Newspaper article St Louis Post-Dispatch (MO)

Aaron Neville: The Voice of an Angel

Newspaper article St Louis Post-Dispatch (MO)

Aaron Neville: The Voice of an Angel

Article excerpt

Tattooed Heart Aaron Neville (A&M) For more than two decades, the Neville Brothers have been on a mission. As unofficial ambassadors of the New Orleans sound, Aaron Neville and brothers Art, Charles and Cyril have brought the spirit of Mardi Gras to the world.

On a parallel course, Aaron Neville has been a pop singer sharing duets with Linda Ronstadt and releasing records more inclined toward easy-listening airplay than to the funky halls that provide a smoky ambiance for the Nevilles.

In an attempt to reclaim the hold on Top 40 tastes first suggested years ago with "Tell It Like It Is," Aaron has wedded his classic tenor to mellow pop love-songs and tender ballads. Regrettably, he's still most recognized as the vocalist in an ad for cotton products ("The fabric of our lives") and in a supporting role with Ronstadt, but his amazing vocal talents have made commercial headway on solo albums such as "Warm Your Heart" and "The Grand Tour."

"Tattooed Heart" continues in that light but not superfluous vein. Whether he's singing pop-hit-crafter Diane Warren's "Can't Stop My Heart From Loving You," Kris Kristofferson's "For the Good Times" or Bill Withers' sultry "Use Me," the big man's gentle, incomparable voice rings true. "Why Should I Fall In Love," "Down Into Muddy Water" and "Beautiful Night" provide Neville the opportunity for bold melodic vocal statements, while the arrangements lean toward light orchestrations.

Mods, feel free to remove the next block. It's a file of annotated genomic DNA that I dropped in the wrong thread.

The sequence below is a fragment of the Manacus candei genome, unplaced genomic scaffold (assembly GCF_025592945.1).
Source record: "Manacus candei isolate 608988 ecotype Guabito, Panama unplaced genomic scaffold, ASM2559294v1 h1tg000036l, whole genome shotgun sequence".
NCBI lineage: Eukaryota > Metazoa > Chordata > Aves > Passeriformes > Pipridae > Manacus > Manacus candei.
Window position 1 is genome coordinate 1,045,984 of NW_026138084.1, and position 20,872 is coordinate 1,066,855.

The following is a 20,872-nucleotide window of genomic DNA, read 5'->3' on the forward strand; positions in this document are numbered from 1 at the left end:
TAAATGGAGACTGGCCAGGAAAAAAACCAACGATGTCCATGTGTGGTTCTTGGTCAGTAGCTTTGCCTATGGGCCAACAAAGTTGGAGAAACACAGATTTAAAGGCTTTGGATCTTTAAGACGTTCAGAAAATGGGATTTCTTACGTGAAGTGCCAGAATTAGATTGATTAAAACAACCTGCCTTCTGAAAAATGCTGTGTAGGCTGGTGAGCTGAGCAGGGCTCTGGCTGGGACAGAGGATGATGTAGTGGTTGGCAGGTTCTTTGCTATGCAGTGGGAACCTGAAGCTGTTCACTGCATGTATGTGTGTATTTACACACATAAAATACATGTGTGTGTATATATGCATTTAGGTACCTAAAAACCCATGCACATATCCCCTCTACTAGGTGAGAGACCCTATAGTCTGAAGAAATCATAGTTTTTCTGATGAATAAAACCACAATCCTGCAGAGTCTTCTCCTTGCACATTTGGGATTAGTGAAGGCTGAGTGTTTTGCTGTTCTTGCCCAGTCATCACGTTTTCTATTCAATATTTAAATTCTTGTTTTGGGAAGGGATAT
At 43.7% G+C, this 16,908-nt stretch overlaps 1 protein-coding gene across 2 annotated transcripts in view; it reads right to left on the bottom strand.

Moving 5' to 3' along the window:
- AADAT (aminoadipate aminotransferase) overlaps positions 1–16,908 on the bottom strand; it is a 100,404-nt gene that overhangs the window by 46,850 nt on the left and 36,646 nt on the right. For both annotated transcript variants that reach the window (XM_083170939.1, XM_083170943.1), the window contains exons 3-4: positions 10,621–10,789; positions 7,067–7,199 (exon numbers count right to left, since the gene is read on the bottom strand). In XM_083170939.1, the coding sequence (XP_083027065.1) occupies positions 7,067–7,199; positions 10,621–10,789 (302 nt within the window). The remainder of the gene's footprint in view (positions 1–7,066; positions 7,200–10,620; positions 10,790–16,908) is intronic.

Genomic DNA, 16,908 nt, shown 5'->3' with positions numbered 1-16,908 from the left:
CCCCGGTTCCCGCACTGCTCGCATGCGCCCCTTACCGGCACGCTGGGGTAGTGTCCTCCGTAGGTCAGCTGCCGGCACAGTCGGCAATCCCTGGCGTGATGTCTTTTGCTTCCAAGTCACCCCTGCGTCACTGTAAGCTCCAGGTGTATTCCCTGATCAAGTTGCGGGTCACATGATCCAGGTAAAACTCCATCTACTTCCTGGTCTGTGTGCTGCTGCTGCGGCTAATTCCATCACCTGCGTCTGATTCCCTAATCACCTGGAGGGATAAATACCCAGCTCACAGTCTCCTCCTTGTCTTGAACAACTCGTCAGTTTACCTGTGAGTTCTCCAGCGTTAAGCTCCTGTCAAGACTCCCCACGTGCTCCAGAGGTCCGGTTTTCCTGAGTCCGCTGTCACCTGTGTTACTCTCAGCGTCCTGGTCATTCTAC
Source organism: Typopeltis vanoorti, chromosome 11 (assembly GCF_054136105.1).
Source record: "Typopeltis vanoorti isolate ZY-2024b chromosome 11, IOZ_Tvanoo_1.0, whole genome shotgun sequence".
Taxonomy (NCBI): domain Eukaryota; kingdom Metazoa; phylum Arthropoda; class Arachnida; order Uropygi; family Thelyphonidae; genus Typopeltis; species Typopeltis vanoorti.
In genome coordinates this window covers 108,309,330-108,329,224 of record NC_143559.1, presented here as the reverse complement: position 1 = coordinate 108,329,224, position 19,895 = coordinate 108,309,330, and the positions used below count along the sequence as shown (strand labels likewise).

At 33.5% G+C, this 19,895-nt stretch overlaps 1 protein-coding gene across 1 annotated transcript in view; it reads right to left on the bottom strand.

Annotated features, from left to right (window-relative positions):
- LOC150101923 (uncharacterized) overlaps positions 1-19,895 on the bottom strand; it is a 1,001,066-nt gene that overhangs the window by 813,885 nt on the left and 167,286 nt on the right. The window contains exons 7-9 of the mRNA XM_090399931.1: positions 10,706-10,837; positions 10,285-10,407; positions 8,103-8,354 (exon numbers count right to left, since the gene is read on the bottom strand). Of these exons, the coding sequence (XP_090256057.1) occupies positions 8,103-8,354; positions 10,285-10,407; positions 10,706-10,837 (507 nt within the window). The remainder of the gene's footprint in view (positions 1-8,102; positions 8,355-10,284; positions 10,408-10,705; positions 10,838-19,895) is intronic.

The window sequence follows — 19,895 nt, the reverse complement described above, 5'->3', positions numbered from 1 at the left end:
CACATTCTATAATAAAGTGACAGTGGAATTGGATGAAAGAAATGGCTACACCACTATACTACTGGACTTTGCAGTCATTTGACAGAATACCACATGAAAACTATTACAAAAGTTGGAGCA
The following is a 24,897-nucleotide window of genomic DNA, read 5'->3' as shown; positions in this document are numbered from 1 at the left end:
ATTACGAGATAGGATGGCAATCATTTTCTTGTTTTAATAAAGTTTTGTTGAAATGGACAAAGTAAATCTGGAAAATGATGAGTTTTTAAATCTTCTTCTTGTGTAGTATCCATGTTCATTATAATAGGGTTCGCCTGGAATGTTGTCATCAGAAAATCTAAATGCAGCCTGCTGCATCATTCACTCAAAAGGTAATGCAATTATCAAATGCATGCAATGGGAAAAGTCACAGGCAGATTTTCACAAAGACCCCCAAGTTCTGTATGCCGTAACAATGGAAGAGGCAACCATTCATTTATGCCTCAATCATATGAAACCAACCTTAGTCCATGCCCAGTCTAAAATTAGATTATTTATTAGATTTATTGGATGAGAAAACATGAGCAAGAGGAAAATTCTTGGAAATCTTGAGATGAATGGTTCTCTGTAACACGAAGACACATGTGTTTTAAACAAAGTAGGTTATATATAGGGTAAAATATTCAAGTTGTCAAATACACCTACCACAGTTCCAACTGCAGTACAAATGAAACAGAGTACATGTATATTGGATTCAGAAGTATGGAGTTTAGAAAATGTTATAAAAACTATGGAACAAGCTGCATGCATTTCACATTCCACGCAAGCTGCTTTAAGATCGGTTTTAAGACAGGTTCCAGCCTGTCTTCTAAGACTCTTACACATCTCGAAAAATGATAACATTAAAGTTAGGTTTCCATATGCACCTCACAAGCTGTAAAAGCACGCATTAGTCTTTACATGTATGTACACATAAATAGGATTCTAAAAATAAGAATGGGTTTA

The last track, "Crying in the Chapel" emphasizes the enigmatic vocalist's spiritual side, while "In Your Eyes," the one song Neville co-writes, leans toward bittersweet country blues.

But Aaron Neville remains steadfast, the larger-than-life, rough-hewn man with the voice of an angel. A paradox, Aaron Neville's voice always rings true. Brian Q. Newcomb

***** Docabilly Doc Watson (Sugar Hill) Then and Now/Two Days in November Doc & Merle Watson (Sugar Hill) `When (folklorist) Ralph Rinzler traveled south to the Blue Ridge Mountains and found Doc Watson, it was not an acoustic guitar Doc held, but a '50s model Gold Top Gibson Les Paul electric ..." That according to bassist T. Michael Coleman, who produced Doc's new studio album. In the liner notes, Coleman goes on to point out that rockabilly was Watson's first professional posting in music.

The 72-year old singer and flat-pick guitar dynamo from Stony Fork, N.C., returns to those roots on "Docabilly," playing from the canons of Elvis, Jerry Lee Lewis, Johnny Cash and others, and performing in the company of acoustic-instrument sensations Marty Stuart and Mike Auldrige, with cameo appearances from twangers Duane Eddy and Junior Brown.

Recently, Doc's label, Sugar Hill, also reissued a pair of early '70s albums that Doc recorded with his son, guitarist Merle Watson, who died in a tractor accident in 1985. Songs like "Milk Cow Blues," "Corrina, Corrina" and "Snowbird" resonate with Doc's easy vocal warmth and the ultra-slick picking that made a legend of the father-and-son duo. Paul A. Harris

***** Sex & Violins Rednex (Zomba Records) The dizziest thing on the charts these days is a bizarre little track that melds old-time bluegrass with heady techno-dance beat. To make it all the more strange, the out-of-this-world combination is thanks to a group from Sweden, of all places.

The closest thing to Rednex's video for "Cotton Eyed Joe" is when Devo turned in an alien cowboy motif for "Whip It. …

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